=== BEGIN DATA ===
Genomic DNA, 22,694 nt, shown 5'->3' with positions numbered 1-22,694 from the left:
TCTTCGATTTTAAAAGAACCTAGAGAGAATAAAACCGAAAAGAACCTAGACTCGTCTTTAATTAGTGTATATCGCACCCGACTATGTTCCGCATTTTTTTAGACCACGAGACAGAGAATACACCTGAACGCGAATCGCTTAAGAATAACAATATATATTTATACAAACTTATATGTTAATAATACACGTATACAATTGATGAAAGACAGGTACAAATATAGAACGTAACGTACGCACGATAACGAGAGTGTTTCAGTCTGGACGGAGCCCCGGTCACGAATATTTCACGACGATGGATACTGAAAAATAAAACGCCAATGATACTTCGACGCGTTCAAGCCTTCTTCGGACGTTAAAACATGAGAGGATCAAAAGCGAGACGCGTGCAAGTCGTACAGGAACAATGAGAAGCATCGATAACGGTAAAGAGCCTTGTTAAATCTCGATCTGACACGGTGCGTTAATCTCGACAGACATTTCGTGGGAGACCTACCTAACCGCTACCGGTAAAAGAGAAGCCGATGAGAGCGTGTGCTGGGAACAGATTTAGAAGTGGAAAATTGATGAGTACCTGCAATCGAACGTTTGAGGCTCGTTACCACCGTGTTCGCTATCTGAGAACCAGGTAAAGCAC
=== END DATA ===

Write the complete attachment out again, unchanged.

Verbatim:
Genomic DNA, 22,694 nt, shown 5'->3' with positions numbered 1-22,694 from the left:
TCTTCGATTTTAAAAGAACCTAGAGAGAATAAAACCGAAAAGAACCTAGACTCGTCTTTAATTAGTGTATATCGCACCCGACTATGTTCCGCATTTTTTTAGACCACGAGACAGAGAATACACCTGAACGCGAATCGCTTAAGAATAACAATATATATTTATACAAACTTATATGTTAATAATACACGTATACAATTGATGAAAGACAGGTACAAATATAGAACGTAACGTACGCACGATAACGAGAGTGTTTCAGTCTGGACGGAGCCCCGGTCACGAATATTTCACGACGATGGATACTGAAAAATAAAACGCCAATGATACTTCGACGCGTTCAAGCCTTCTTCGGACGTTAAAACATGAGAGGATCAAAAGCGAGACGCGTGCAAGTCGTACAGGAACAATGAGAAGCATCGATAACGGTAAAGAGCCTTGTTAAATCTCGATCTGACACGGTGCGTTAATCTCGACAGACATTTCGTGGGAGACCTACCTAACCGCTACCGGTAAAAGAGAAGCCGATGAGAGCGTGTGCTGGGAACAGATTTAGAAGTGGAAAATTGATGAGTACCTGCAATCGAACGTTTGAGGCTCGTTACCACCGTGTTCGCTATCTGAGAACCAGGTAAAGCAC